That sinking feeling: Qld’s creatives ‘disheartened and displaced’ after latest floods
First bushfires, then a pandemic. Now flooding is washing away so much of the live music industry’s hard-fought gains.
In Brisbane, where low-lying and riverside residences around the city are currently inundated following an epic, days-long drenching, the clean-up has stalled.
On Thursday, residents in the capital were awoken by another fierce storm, bringing more rain. There’s more on the way, with downpours forecast throughout the week.
As thunder rumbled across the city, QMusic reached out to the music community with words of support to those facing hardship.
“It’s been a ridiculously challenging time,” reads a statement from QMusic CEO Kris Stewart, “and no one should be having to face these kinds of hardship again.”
Faced with myriad challenges over months and years, many in the creative community “are feeling disheartened and displaced,” Stewart’s statement continues.
As staff in South East Qld are told to stay home and work remotely, and with roads closed around the capital city, the extent of damage remains unclear.
Musicians and live music professionals can’t seem to catch a break, and there’s a sense of dé jà vu to all this.
In the January 2011 floods, the scale of which exceeds this current disaster, Brisbane’s Suncorp Stadium was flooded.
Again, Suncorp has taken-on water, as photos of the site taken on Wednesday reveal. Though the venue and others operated by ASM Global remain open for business following a successful cleanup effort, reps say.
“Our staff have literally worked around the clock to bring the Stadium back to life,” says Suncorp Stadium General Manager, Alan Graham. “The field has been fertilized and mown, dressing rooms and other operational areas will be fully cleaned and sanitised by Thursday and full power expected to be restored by Friday.”
Staff at the Brisbane Convention & Exhibition Centre (BCEC) on the South Bank have worked throughout the night during the peak of the flood to keep the building safe and dry.
“We are very fortunate the building itself was not inundated,” comments BCEC General Manager Bob O’Keeffe. “The team has worked tirelessly since, cleaning the surrounds and car parks in preparation for reopening ready to welcome 980 guests on Friday at the Brisbane United Nations International Women’s Day Lunch, and two performances of the Queensland Symphony Orchestra Presents Harry Potter and the Order of the Phoenix on Saturday.”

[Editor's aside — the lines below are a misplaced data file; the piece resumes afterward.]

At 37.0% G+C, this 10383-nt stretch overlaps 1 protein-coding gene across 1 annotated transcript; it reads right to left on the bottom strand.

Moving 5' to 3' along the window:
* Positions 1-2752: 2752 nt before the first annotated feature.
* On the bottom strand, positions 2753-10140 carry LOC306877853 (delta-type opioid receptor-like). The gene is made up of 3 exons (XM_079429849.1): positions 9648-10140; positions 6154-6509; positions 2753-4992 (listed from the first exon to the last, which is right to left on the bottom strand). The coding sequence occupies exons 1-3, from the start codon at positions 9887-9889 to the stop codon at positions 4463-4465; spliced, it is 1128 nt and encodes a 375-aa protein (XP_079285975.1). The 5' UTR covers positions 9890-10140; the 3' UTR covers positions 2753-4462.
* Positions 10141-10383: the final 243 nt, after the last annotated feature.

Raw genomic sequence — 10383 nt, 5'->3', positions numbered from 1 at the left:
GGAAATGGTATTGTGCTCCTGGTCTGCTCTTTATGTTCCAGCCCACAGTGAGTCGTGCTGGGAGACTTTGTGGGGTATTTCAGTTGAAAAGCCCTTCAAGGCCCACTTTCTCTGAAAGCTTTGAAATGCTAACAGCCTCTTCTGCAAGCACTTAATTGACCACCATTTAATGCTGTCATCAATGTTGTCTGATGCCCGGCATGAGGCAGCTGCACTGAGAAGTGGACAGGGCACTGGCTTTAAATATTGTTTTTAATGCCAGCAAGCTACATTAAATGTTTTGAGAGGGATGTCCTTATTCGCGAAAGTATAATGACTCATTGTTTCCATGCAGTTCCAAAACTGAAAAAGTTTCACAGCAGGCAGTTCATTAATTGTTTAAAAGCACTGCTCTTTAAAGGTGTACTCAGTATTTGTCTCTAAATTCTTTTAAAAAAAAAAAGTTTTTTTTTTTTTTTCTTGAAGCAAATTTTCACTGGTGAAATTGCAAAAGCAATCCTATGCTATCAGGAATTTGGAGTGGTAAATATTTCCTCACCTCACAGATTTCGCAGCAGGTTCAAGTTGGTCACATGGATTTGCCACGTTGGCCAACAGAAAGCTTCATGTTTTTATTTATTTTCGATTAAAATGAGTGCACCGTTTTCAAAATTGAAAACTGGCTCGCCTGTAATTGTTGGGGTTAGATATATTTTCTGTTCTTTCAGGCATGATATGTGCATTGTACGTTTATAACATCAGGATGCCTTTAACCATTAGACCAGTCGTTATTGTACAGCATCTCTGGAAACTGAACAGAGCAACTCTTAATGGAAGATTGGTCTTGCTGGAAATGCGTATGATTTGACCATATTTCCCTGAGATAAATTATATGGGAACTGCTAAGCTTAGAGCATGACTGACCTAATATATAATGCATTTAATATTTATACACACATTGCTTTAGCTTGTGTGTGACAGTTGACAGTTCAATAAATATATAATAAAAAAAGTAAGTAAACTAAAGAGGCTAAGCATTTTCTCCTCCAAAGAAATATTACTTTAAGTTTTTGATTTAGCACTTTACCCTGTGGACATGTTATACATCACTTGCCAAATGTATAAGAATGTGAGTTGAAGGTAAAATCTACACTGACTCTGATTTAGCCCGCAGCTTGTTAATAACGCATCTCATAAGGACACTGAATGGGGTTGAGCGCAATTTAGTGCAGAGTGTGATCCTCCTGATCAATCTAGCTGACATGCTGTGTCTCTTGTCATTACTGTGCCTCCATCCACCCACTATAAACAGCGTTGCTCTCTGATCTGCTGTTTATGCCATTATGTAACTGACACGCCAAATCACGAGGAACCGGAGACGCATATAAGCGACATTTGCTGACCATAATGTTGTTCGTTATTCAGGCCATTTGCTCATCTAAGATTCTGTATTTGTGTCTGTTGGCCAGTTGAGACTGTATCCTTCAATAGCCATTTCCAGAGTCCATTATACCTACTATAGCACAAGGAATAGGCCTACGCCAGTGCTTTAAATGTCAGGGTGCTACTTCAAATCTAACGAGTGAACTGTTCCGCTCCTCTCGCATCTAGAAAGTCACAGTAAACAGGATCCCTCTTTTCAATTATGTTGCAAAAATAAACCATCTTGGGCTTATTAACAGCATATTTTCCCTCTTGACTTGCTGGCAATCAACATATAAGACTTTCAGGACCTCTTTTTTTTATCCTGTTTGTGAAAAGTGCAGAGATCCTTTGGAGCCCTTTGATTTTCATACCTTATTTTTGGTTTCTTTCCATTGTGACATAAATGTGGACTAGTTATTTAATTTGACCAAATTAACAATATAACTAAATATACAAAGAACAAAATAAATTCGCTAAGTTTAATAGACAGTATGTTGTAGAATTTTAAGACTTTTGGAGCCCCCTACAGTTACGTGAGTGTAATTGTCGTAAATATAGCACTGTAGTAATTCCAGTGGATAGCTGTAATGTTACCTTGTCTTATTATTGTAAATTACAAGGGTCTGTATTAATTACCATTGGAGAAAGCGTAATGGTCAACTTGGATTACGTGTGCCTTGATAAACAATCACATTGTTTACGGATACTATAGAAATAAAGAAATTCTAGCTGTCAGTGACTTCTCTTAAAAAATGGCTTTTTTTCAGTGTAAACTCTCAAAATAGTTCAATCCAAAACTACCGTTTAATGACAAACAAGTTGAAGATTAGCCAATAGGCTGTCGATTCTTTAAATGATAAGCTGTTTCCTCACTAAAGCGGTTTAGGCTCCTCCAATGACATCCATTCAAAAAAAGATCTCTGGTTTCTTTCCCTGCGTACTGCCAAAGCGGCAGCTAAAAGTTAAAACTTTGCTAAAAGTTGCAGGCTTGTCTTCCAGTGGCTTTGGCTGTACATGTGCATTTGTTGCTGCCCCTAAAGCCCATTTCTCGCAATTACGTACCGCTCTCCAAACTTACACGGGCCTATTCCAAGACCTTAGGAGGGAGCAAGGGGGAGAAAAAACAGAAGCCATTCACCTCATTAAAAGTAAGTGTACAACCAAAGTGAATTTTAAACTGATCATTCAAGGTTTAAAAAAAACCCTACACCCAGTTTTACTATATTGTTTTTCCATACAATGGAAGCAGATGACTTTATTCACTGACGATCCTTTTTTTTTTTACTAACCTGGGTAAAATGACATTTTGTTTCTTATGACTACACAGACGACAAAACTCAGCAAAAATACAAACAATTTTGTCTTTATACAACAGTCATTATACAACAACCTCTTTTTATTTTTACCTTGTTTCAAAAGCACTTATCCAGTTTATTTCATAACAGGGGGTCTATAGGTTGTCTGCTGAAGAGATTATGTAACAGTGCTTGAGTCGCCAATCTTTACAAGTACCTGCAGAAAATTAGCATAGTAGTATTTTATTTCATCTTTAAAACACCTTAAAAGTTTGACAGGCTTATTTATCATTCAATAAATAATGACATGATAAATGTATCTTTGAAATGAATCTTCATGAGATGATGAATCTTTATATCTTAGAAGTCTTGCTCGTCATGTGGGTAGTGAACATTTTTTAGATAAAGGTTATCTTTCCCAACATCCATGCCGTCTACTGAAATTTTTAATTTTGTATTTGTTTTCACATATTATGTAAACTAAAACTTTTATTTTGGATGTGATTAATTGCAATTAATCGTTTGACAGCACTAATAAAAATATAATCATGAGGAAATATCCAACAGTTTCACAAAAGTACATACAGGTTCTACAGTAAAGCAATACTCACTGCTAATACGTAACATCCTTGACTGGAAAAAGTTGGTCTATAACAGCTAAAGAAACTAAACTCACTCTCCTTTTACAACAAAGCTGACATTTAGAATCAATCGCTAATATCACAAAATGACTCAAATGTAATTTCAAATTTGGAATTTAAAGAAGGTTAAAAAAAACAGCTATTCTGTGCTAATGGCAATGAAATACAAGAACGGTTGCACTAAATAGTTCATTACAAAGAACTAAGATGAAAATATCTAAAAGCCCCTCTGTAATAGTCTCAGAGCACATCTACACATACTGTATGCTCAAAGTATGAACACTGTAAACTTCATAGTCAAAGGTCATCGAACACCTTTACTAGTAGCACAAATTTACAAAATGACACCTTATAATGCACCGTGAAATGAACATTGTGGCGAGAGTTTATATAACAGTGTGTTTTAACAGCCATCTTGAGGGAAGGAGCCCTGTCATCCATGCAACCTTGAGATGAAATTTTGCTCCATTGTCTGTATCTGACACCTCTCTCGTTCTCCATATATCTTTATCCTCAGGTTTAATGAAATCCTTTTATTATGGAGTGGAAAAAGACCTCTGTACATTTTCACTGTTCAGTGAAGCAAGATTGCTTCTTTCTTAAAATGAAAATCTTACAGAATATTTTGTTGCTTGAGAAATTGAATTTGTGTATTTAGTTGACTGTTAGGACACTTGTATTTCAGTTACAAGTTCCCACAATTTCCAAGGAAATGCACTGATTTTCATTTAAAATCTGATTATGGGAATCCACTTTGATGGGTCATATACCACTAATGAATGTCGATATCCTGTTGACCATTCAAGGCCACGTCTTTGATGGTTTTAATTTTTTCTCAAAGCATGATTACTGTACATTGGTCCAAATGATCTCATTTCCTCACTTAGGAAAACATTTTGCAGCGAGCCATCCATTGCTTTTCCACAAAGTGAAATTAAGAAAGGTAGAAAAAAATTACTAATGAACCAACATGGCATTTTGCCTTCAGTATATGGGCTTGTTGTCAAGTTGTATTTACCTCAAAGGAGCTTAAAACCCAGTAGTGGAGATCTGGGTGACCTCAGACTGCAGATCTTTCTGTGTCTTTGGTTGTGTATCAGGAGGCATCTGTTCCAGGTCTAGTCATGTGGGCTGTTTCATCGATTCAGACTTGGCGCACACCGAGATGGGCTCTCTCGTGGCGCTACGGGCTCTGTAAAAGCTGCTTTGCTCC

The facility itself was not directly impacted this time, reps say, but access to the South Bank Precinct and BCEC from a number of areas was impacted by road closures.
A performance from comedian Carl Barron at the city’s biggest arena, the Brisbane Entertainment Centre, has been postponed due the severe weather event.
More than 9,500 tickets were shifted and 350-plus staff were in place for Barron’s show at the BEC, situated on the Boondall wetlands, in North Brisbane. That date is now pushed back to March 19.
“Since the Venue opened in 1986,” says BEC GM Trish McNamara, “the 64 hectare grounds have only closed on two occasions but based on risk assessments surrounding safety of the community they were closed at 4pm on Saturday and then re-opened on Tuesday, March 1.”
With the grounds closed, she continues, “it enabled our recovery team to kick into gear at first light Monday and to clean up, make safe all roadways, car parks and pedestrian pathways.”
All three Brisbane ASM Global APAC venues are open for business, thanks in part to the lessons learned from 11 years ago.
“We are fortunate that all the venues have well-rehearsed Flood Response and Recovery Plans in place, informed partly by the 2011 floods,” says ASM Global APAC Chairman and CEO Harvey Lister in a statement to TIO.
“Our thoughts are with the many businesses and individuals affected by the events of the past week.”
Meanwhile, QMusic reps have spoken with the Australia Council to those South East Queensland arts workers facing challenges to meet their deadline on its current grant program.
“Please know you can contact the Australia Council via firstname.lastname@example.org with your application number to request emergency extensions,” the QMusic statement continues.
The trade association is in talks with Arts Queensland about the impact to the industry done by cancellations, postponements and changes in programming as a result of this intense weather event, and is reaching out for comment from the creative community.
This article originally appeared on The Industry Observer, which is now part of The Music Network.